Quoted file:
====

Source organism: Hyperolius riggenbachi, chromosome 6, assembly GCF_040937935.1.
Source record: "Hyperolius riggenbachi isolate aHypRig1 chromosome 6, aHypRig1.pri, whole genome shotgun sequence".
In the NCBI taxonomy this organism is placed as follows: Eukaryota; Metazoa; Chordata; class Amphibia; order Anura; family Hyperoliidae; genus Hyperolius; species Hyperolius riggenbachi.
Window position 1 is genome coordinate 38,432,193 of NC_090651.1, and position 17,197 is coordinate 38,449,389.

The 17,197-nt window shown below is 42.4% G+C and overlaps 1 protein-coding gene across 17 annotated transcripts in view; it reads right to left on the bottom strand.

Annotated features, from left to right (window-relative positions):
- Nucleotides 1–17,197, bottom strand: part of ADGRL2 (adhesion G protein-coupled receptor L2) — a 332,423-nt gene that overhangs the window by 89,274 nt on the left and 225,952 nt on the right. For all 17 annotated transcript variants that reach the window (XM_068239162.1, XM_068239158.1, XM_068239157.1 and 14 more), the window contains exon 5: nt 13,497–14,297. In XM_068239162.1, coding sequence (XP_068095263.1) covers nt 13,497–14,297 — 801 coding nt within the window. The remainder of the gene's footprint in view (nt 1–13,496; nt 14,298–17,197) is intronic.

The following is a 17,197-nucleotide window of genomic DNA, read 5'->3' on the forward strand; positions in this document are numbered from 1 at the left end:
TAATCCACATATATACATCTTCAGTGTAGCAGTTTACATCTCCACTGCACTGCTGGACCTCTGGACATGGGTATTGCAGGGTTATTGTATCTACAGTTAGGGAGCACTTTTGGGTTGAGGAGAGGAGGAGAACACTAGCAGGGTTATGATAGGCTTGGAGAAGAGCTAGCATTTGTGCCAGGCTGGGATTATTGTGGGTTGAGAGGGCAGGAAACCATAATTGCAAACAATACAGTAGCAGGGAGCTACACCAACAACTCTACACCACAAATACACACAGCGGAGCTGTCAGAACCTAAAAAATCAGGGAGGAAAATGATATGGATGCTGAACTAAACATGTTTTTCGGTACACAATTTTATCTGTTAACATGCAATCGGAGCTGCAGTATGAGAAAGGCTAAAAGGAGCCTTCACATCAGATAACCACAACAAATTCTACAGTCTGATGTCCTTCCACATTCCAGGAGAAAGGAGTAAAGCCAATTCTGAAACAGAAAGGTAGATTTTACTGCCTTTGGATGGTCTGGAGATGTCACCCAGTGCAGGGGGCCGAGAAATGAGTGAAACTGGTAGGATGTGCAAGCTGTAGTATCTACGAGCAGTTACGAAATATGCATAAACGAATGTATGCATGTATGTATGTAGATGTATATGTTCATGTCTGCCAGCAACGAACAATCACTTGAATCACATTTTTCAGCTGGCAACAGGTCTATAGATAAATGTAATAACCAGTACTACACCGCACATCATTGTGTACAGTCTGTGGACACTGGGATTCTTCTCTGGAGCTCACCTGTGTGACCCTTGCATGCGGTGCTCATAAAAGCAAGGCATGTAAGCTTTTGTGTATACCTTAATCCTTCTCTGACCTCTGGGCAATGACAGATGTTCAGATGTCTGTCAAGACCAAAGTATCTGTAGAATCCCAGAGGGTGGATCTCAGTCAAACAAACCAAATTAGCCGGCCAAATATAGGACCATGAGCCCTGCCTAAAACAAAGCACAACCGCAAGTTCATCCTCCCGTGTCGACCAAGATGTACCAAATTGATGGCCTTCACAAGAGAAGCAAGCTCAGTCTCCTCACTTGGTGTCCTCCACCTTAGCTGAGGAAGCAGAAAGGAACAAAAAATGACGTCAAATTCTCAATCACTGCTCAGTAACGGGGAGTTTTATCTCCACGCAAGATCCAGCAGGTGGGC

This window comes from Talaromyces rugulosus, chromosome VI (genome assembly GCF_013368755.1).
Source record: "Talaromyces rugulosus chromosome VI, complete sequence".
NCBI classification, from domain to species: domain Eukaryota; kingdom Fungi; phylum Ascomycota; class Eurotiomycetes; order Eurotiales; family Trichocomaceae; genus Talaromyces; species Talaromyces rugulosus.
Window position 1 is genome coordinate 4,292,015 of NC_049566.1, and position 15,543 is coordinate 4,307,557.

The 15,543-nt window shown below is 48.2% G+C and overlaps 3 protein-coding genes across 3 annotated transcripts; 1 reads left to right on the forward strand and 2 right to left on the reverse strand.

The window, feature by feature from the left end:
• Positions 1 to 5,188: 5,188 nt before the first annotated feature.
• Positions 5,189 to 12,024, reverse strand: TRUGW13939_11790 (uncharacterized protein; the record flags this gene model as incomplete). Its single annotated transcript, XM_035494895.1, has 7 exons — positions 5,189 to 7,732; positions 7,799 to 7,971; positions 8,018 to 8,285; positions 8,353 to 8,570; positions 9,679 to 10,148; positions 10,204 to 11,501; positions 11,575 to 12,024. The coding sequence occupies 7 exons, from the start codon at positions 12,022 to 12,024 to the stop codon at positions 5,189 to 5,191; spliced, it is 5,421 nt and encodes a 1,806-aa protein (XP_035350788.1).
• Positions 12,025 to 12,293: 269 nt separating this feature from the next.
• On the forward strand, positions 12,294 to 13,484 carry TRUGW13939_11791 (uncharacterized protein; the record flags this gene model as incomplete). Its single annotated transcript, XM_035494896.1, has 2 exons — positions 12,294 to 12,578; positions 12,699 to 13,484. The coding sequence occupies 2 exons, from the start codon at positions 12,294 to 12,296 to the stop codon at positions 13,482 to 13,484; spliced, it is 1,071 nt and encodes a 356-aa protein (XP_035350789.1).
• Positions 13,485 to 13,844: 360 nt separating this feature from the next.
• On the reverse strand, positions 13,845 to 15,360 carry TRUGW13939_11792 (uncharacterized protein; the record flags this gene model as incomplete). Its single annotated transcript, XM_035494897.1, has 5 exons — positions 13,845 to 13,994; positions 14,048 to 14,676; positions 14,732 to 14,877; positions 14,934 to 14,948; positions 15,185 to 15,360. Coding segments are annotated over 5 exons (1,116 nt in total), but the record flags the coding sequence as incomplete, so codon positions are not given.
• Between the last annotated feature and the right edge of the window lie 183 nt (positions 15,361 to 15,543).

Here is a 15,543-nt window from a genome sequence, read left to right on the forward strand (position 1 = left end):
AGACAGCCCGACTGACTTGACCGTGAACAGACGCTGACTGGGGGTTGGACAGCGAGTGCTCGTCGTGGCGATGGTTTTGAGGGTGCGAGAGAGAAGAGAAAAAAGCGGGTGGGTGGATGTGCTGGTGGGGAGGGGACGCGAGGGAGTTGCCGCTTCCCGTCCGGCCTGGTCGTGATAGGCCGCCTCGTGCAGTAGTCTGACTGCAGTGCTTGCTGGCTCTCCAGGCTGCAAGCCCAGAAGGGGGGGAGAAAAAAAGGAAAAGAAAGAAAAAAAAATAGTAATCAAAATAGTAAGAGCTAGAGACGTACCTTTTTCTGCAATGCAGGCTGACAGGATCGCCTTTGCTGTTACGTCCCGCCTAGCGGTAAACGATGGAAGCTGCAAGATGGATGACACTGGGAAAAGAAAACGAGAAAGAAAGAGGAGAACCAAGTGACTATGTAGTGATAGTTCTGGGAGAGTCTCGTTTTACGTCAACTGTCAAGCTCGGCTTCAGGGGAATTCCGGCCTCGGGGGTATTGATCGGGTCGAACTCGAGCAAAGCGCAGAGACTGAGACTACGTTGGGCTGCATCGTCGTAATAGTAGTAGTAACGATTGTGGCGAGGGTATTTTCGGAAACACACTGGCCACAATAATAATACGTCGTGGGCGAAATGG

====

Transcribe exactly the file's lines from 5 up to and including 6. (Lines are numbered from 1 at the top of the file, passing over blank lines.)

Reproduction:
The 17,197-nt window shown below is 42.4% G+C and overlaps 1 protein-coding gene across 17 annotated transcripts in view; it reads right to left on the bottom strand.

Annotated features, from left to right (window-relative positions):